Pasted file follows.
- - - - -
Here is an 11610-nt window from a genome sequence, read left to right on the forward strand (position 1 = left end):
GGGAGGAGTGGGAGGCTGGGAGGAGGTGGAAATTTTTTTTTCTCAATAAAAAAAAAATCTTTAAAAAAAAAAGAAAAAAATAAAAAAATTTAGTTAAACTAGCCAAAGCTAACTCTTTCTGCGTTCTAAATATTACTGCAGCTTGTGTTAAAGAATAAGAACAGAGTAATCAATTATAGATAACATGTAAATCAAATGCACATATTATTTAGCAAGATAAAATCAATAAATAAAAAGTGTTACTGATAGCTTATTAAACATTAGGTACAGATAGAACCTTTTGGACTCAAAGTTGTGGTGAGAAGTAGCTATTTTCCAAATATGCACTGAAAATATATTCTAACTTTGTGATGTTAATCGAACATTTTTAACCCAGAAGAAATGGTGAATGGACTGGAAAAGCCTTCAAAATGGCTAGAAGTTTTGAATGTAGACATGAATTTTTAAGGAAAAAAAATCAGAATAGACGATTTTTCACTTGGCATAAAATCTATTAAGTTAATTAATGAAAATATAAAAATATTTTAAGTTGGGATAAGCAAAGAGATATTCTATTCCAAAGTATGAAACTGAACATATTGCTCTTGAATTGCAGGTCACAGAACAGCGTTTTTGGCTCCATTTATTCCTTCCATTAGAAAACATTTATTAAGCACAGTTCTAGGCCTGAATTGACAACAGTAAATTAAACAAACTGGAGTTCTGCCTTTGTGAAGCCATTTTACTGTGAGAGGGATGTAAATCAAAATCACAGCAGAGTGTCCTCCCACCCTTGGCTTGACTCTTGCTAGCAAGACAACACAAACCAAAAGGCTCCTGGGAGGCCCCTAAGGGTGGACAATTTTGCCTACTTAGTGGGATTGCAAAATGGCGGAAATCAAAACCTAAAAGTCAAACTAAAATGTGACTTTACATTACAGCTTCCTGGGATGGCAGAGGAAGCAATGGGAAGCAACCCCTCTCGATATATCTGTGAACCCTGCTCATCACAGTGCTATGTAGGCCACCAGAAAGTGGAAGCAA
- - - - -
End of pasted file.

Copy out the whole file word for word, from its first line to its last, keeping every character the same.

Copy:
Here is an 11610-nt window from a genome sequence, read left to right on the forward strand (position 1 = left end):
GGGAGGAGTGGGAGGCTGGGAGGAGGTGGAAATTTTTTTTTCTCAATAAAAAAAAAATCTTTAAAAAAAAAAGAAAAAAATAAAAAAATTTAGTTAAACTAGCCAAAGCTAACTCTTTCTGCGTTCTAAATATTACTGCAGCTTGTGTTAAAGAATAAGAACAGAGTAATCAATTATAGATAACATGTAAATCAAATGCACATATTATTTAGCAAGATAAAATCAATAAATAAAAAGTGTTACTGATAGCTTATTAAACATTAGGTACAGATAGAACCTTTTGGACTCAAAGTTGTGGTGAGAAGTAGCTATTTTCCAAATATGCACTGAAAATATATTCTAACTTTGTGATGTTAATCGAACATTTTTAACCCAGAAGAAATGGTGAATGGACTGGAAAAGCCTTCAAAATGGCTAGAAGTTTTGAATGTAGACATGAATTTTTAAGGAAAAAAAATCAGAATAGACGATTTTTCACTTGGCATAAAATCTATTAAGTTAATTAATGAAAATATAAAAATATTTTAAGTTGGGATAAGCAAAGAGATATTCTATTCCAAAGTATGAAACTGAACATATTGCTCTTGAATTGCAGGTCACAGAACAGCGTTTTTGGCTCCATTTATTCCTTCCATTAGAAAACATTTATTAAGCACAGTTCTAGGCCTGAATTGACAACAGTAAATTAAACAAACTGGAGTTCTGCCTTTGTGAAGCCATTTTACTGTGAGAGGGATGTAAATCAAAATCACAGCAGAGTGTCCTCCCACCCTTGGCTTGACTCTTGCTAGCAAGACAACACAAACCAAAAGGCTCCTGGGAGGCCCCTAAGGGTGGACAATTTTGCCTACTTAGTGGGATTGCAAAATGGCGGAAATCAAAACCTAAAAGTCAAACTAAAATGTGACTTTACATTACAGCTTCCTGGGATGGCAGAGGAAGCAATGGGAAGCAACCCCTCTCGATATATCTGTGAACCCTGCTCATCACAGTGCTATGTAGGCCACCAGAAAGTGGAAGCAA